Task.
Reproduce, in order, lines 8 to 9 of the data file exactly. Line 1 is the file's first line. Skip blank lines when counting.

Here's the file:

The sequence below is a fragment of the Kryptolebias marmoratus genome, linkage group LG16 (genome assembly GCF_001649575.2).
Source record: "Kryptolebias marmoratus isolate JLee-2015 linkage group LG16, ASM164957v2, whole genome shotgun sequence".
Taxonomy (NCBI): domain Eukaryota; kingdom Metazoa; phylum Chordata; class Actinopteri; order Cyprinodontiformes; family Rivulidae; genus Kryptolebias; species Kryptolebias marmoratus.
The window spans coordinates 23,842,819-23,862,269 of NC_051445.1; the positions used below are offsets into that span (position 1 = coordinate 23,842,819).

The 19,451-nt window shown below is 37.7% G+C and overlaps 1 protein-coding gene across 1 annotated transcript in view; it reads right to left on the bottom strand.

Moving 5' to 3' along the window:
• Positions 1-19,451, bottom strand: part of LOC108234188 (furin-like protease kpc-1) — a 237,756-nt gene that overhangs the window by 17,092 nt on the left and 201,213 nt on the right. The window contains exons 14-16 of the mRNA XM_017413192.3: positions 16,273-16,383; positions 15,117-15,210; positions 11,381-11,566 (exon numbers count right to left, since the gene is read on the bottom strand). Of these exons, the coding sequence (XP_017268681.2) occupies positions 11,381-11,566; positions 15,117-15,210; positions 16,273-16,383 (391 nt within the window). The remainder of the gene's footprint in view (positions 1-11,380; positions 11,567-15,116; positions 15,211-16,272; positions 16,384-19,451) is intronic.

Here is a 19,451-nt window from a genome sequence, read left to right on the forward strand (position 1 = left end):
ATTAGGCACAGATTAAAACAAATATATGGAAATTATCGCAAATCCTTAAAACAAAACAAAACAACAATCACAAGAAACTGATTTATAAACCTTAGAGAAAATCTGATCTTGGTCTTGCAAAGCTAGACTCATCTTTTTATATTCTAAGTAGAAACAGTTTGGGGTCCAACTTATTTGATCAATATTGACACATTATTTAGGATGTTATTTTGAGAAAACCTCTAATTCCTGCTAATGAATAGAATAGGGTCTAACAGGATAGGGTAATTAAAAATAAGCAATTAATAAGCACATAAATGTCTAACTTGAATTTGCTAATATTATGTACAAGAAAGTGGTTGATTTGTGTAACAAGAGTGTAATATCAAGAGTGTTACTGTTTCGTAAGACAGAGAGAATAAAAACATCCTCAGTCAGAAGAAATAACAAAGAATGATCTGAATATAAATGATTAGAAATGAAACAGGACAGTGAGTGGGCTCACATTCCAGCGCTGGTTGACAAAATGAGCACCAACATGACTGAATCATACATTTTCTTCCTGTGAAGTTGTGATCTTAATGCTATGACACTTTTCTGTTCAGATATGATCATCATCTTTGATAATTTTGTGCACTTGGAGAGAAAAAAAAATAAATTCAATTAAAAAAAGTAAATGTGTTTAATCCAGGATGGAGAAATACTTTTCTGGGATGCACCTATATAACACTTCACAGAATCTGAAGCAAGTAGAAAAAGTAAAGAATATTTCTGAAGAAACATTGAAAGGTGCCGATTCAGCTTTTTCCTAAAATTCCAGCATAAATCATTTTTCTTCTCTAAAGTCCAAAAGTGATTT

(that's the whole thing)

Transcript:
Here is a 19,451-nt window from a genome sequence, read left to right on the forward strand (position 1 = left end):
ATTAGGCACAGATTAAAACAAATATATGGAAATTATCGCAAATCCTTAAAACAAAACAAAACAACAATCACAAGAAACTGATTTATAAACCTTAGAGAAAATCTGATCTTGGTCTTGCAAAGCTAGACTCATCTTTTTATATTCTAAGTAGAAACAGTTTGGGGTCCAACTTATTTGATCAATATTGACACATTATTTAGGATGTTATTTTGAGAAAACCTCTAATTCCTGCTAATGAATAGAATAGGGTCTAACAGGATAGGGTAATTAAAAATAAGCAATTAATAAGCACATAAATGTCTAACTTGAATTTGCTAATATTATGTACAAGAAAGTGGTTGATTTGTGTAACAAGAGTGTAATATCAAGAGTGTTACTGTTTCGTAAGACAGAGAGAATAAAAACATCCTCAGTCAGAAGAAATAACAAAGAATGATCTGAATATAAATGATTAGAAATGAAACAGGACAGTGAGTGGGCTCACATTCCAGCGCTGGTTGACAAAATGAGCACCAACATGACTGAATCATACATTTTCTTCCTGTGAAGTTGTGATCTTAATGCTATGACACTTTTCTGTTCAGATATGATCATCATCTTTGATAATTTTGTGCACTTGGAGAGAAAAAAAAATAAATTCAATTAAAAAAAGTAAATGTGTTTAATCCAGGATGGAGAAATACTTTTCTGGGATGCACCTATATAACACTTCACAGAATCTGAAGCAAGTAGAAAAAGTAAAGAATATTTCTGAAGAAACATTGAAAGGTGCCGATTCAGCTTTTTCCTAAAATTCCAGCATAAATCATTTTTCTTCTCTAAAGTCCAAAAGTGATTT